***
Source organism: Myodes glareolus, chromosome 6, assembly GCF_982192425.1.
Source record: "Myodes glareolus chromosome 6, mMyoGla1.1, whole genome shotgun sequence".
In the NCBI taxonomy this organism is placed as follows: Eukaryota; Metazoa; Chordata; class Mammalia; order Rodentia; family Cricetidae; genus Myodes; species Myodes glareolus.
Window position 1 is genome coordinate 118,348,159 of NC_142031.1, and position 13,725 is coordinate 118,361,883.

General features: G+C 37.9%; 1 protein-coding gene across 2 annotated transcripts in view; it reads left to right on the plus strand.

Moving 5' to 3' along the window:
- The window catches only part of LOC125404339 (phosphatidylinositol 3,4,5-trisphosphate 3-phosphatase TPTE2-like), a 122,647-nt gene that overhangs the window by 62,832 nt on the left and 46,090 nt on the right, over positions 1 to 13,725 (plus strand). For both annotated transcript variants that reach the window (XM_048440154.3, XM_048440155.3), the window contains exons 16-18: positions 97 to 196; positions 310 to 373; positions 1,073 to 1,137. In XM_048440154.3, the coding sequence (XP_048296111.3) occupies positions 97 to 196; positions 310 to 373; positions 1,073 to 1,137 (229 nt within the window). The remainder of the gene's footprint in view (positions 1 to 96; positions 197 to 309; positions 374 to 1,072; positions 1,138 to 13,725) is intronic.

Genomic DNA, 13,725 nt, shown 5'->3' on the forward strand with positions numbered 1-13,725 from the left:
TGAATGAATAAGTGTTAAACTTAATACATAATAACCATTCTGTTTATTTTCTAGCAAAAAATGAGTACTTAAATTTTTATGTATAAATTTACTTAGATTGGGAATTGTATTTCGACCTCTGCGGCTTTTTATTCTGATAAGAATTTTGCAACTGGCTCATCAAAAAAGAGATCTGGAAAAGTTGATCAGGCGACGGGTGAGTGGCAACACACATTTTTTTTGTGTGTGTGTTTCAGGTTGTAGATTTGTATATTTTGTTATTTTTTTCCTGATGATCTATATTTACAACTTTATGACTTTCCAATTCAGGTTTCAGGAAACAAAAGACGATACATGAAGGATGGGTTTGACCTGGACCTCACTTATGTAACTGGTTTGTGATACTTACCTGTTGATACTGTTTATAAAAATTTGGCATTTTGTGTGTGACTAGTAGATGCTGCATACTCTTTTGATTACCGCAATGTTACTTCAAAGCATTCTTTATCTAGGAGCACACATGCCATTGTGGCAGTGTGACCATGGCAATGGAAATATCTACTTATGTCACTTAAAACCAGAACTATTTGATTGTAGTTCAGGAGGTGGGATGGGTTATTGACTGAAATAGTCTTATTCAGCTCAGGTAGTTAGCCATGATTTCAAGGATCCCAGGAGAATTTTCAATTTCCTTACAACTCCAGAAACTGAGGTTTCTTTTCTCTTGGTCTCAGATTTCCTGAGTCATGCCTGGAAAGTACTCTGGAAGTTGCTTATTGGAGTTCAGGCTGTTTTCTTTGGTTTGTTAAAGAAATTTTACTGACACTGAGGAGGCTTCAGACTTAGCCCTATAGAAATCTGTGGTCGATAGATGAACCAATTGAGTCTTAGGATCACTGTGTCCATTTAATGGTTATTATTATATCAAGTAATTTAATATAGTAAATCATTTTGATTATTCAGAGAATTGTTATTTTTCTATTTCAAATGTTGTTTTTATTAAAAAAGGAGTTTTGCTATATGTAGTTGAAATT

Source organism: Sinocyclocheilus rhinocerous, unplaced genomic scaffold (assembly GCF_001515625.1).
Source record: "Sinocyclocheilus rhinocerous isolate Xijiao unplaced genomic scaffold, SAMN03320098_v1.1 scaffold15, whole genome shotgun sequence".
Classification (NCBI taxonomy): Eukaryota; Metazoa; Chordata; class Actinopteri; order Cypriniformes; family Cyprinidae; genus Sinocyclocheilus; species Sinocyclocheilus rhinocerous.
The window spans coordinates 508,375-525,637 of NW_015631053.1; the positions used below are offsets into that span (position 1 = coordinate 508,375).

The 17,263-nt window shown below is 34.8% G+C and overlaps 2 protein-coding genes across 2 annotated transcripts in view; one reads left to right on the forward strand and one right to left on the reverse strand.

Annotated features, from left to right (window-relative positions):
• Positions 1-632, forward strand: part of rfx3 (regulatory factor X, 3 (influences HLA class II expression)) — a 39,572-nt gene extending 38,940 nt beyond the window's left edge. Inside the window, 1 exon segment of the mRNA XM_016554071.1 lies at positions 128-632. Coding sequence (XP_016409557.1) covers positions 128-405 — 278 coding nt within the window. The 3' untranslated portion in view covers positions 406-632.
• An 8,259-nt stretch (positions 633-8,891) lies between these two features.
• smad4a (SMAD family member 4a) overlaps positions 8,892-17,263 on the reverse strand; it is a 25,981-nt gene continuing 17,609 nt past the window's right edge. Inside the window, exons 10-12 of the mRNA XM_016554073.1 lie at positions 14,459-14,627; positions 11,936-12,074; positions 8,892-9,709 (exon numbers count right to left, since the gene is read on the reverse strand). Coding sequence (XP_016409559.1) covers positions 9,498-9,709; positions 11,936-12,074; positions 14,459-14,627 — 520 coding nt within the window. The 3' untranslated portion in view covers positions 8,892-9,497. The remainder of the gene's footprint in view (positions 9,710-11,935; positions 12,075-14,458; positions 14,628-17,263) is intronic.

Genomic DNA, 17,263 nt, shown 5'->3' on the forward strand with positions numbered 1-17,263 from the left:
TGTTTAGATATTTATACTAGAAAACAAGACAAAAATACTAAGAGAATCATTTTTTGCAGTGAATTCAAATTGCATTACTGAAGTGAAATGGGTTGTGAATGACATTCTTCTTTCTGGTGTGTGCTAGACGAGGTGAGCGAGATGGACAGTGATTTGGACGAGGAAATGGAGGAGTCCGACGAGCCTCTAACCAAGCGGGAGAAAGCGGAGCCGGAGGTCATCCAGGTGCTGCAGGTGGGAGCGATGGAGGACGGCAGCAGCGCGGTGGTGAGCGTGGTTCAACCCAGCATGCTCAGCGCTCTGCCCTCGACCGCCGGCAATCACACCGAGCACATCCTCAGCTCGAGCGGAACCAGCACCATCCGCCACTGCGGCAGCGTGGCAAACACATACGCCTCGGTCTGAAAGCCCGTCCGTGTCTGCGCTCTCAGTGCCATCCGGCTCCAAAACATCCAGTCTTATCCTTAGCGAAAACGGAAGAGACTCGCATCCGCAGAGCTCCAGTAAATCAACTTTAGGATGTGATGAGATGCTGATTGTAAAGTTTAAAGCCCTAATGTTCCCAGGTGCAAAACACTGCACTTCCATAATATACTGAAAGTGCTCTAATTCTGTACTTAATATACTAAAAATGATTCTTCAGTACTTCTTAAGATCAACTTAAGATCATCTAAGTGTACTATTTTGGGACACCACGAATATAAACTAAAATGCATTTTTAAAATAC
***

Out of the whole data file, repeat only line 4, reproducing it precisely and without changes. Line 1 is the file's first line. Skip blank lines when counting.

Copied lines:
Window position 1 is genome coordinate 118,348,159 of NC_142031.1, and position 13,725 is coordinate 118,361,883.